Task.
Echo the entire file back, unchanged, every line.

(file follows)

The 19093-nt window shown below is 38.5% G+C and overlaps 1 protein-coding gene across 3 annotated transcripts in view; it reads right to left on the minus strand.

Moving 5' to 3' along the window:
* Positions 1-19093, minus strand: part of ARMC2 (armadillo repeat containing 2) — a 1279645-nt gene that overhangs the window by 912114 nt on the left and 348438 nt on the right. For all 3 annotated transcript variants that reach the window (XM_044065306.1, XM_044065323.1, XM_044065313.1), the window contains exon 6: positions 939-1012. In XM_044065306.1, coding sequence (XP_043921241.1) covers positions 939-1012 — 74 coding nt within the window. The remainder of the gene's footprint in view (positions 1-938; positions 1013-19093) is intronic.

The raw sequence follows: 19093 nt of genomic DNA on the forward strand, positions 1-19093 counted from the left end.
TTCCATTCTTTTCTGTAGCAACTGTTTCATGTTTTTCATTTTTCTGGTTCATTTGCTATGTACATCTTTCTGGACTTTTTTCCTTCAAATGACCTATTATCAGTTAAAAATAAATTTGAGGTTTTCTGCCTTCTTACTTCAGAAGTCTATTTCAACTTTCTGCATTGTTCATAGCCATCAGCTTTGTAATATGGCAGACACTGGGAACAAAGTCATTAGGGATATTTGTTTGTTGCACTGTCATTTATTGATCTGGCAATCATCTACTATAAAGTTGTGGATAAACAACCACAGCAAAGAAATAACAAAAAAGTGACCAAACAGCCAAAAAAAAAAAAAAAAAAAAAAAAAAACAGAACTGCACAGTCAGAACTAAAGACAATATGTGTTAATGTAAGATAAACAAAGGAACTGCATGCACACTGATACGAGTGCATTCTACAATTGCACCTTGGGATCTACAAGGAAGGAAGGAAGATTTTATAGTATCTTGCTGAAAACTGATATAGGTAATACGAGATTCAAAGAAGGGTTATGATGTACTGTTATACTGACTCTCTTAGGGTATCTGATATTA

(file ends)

The 19093-nt window shown below is 38.5% G+C and overlaps 1 protein-coding gene across 3 annotated transcripts in view; it reads right to left on the minus strand.

Moving 5' to 3' along the window:
* Positions 1-19093, minus strand: part of ARMC2 (armadillo repeat containing 2) — a 1279645-nt gene that overhangs the window by 912114 nt on the left and 348438 nt on the right. For all 3 annotated transcript variants that reach the window (XM_044065306.1, XM_044065323.1, XM_044065313.1), the window contains exon 6: positions 939-1012. In XM_044065306.1, coding sequence (XP_043921241.1) covers positions 939-1012 — 74 coding nt within the window. The remainder of the gene's footprint in view (positions 1-938; positions 1013-19093) is intronic.

The raw sequence follows: 19093 nt of genomic DNA on the forward strand, positions 1-19093 counted from the left end.
TTCCATTCTTTTCTGTAGCAACTGTTTCATGTTTTTCATTTTTCTGGTTCATTTGCTATGTACATCTTTCTGGACTTTTTTCCTTCAAATGACCTATTATCAGTTAAAAATAAATTTGAGGTTTTCTGCCTTCTTACTTCAGAAGTCTATTTCAACTTTCTGCATTGTTCATAGCCATCAGCTTTGTAATATGGCAGACACTGGGAACAAAGTCATTAGGGATATTTGTTTGTTGCACTGTCATTTATTGATCTGGCAATCATCTACTATAAAGTTGTGGATAAACAACCACAGCAAAGAAATAACAAAAAAGTGACCAAACAGCCAAAAAAAAAAAAAAAAAAAAAAAAAAACAGAACTGCACAGTCAGAACTAAAGACAATATGTGTTAATGTAAGATAAACAAAGGAACTGCATGCACACTGATACGAGTGCATTCTACAATTGCACCTTGGGATCTACAAGGAAGGAAGGAAGATTTTATAGTATCTTGCTGAAAACTGATATAGGTAATACGAGATTCAAAGAAGGGTTATGATGTACTGTTATACTGACTCTCTTAGGGTATCTGATATTA